How to use this document

This information is written in a way that is easy to read.
We use pictures to explain some ideas.

    This Easy Read document is a summary of other documents.
    You can find longer documents on our website: abcc.gov.au/resources/factsheets
    This document has been written by the Australian Building and Construction Commission or ABCC. When you see the word ‘we’ it means the ABCC.

    What we do

    Australia has laws to make sure workers are treated fairly. The ABCC is part of the Australian Government. Our job is to make sure everyone obeys these laws in the construction industry.

    We can help you if you work in the construction industry. 
    You can talk to us if you feel you are:

    Not being treated the same as other workers.
    Being forced to do something you don’t want to do.
    Not getting the right pay.

     

    Your pay

    Workers in Australia have the right to be paid for the work they do. 

    How much you must be paid depends on who you work for and what type of work you do. 

    How much you must be paid will also depend on whether you are a ‘permanent’ or a ‘casual’ worker. 

    If you are a permanent employee you may be called a full time, part time, weekly hire or daily hire worker.

    If you are a permanent employee you may be entitled to things like:

    Personal leave – being paid when you cannot work because you are sick or caring for someone in your family who is sick.
    Annual leave – sometimes called holiday pay, being paid while you have time off work.
    Allowances – extra money to cover certain things like your tools or travel. 
    We can help you work out how much you should be paid for each hour you work.

     

    Pay slip and deductions

    When you get paid, you must be given a pay slip. A pay slip tells you how much you have been paid. Your pay slip will also show how much tax and superannuation has been paid on your behalf.
    There are also laws about when your boss can deduct money from your pay before it is paid to you.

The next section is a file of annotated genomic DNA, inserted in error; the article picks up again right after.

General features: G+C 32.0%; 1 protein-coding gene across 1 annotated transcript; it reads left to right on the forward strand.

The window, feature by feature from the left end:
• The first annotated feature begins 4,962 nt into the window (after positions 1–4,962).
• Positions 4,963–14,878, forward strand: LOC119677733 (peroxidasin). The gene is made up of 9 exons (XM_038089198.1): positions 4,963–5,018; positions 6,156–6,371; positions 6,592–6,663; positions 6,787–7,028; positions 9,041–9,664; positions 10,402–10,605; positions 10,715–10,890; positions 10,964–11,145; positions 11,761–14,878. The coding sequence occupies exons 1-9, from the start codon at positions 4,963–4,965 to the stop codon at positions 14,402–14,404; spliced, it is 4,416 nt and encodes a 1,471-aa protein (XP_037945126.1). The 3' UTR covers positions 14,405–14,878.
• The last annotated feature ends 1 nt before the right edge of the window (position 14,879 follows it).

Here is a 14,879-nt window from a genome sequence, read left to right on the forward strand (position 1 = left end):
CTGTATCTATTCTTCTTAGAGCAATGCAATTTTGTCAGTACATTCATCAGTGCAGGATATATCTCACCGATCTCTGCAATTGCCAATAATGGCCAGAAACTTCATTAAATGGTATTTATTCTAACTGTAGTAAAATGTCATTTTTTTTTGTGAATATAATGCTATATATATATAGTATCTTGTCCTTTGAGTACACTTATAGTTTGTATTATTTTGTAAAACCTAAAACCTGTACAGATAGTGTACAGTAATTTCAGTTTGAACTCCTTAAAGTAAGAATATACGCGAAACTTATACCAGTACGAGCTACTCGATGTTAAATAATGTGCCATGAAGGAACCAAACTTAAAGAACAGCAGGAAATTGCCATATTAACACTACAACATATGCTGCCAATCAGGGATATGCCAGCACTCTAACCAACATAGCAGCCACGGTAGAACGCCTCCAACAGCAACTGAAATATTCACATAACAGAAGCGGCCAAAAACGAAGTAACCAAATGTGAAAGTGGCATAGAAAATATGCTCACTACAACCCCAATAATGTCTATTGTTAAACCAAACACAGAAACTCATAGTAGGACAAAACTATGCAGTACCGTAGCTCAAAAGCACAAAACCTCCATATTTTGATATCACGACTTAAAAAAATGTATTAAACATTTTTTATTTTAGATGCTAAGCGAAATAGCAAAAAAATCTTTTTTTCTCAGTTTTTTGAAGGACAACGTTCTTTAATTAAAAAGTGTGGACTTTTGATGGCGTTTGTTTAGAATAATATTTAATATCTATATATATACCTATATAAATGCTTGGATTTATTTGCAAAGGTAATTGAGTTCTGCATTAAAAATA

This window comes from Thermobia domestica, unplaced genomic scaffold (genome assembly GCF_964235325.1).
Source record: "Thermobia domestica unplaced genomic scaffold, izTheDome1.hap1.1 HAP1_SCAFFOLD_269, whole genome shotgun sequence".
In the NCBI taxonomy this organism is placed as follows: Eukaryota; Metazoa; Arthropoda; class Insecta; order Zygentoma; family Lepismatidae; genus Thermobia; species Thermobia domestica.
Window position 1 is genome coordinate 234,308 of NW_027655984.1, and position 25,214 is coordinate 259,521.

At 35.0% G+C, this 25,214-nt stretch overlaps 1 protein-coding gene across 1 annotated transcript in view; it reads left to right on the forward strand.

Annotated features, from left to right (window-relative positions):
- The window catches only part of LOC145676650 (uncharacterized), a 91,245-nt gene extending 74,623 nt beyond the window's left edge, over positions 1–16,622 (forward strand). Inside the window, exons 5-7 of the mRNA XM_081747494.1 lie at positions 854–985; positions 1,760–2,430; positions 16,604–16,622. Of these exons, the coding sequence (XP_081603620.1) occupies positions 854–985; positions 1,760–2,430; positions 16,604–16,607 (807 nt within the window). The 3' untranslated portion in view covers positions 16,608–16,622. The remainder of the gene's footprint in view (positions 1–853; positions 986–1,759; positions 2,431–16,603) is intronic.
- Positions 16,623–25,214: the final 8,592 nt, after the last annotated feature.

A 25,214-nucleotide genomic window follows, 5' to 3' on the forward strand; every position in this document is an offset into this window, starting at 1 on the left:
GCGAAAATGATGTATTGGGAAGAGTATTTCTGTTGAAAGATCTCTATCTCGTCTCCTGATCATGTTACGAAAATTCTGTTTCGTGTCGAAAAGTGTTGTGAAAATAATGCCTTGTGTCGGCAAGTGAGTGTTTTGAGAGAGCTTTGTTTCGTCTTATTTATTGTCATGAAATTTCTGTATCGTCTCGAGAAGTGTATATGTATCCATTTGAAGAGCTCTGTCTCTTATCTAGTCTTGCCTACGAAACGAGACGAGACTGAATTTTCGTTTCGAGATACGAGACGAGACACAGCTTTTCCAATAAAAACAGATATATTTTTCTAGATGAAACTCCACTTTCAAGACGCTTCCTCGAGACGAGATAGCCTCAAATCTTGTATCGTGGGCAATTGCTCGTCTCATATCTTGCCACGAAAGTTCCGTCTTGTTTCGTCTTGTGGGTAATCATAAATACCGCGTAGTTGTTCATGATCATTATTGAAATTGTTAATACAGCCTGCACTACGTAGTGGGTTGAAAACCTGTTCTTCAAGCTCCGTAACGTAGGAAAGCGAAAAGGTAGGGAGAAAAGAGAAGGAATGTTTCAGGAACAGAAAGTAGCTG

An example of when your boss can deduct money would be if a court has ordered that you must pay child support out of your pay.
    An example of when your boss cannot deduct money would be if you crash a work car and your boss wants you to pay the insurance cost.
    We can help with any pay issues you have and answer questions about when your boss can take money out of your pay.

     

    Understanding your hours of work

    In the building and construction industry, the hours and days you will work may change depending on your employer and the project you work on.

    Your ordinary hours are usually not more than 38 hours a week. 

    Some construction workers work from Monday to Friday from 7am to 3pm, but for others this might be different

    Many construction workers who work longer than 38 hours a week get an RDO. This stands for Rostered Day Off.
    Other workers who work longer than 38 hours a week might get paid more money for the extra hours they work. This is called overtime. The amount of money you get as overtime depends on the days and times you work. 
    You can talk to your boss about what your ordinary hours of work are. We can help you understand your hours of work, overtime and RDOs.

     

     

    Union membership is your choice

    In Australia, you have the right to choose whether to join a union. At all times and on all building sites, you can choose to join a union, not join a union or leave a union. The choice is up to you. 

    A union or an employer may be breaking the law if they put pressure on you to join, not join or leave a union.
    There is no such thing as a “union construction site” or “no ticket no start”. We can help you if you are being pressured by anyone at work to join a union or pay union fees.

     

    You are protected from discrimination

    Discrimination is being treated differently than other people because of something you can’t change. It might be something like your race, age, disability or who you love.
    We may be able to help you if you think you are being treated differently because of your race or for some other reason.

     

     

    How we can help

    In English you can phone the ABCC on 1800 003 338.

    If you speak a language other than English, phone the Translating and Interpreting Service (TIS) on 13 14 50 and ask them to phone the ABCC on 1800 003 338. TIS will help you to talk to someone who can help you at the ABCC.

    You can talk to us without telling us your name. We can give you advice even if you do not want us to get involved.

    If you want to report something to the ABCC but don’t want to get involved, you can report it anonymously on our website. Visit our website at abcc.gov.au

    We have an app for Apple and Android smartphones and tablets. 

    Search ABCC On Site in the Apple App Store or Google Play Store.

    What can we help you with

    How to check if you are getting paid the right wages and entitlements and how to get help if you are not.
    What to do if someone is forcing you to do something you don’t want to do. 

    What to do if someone is trying to force you to join, not join, or leave a union.

    Whether you can stop work.
    ABCC On Site also has all our contact details so you can get help direct from us.

     

    We've also provided a PDF of this document so you can read this information offline – Know Your Rights (PDF)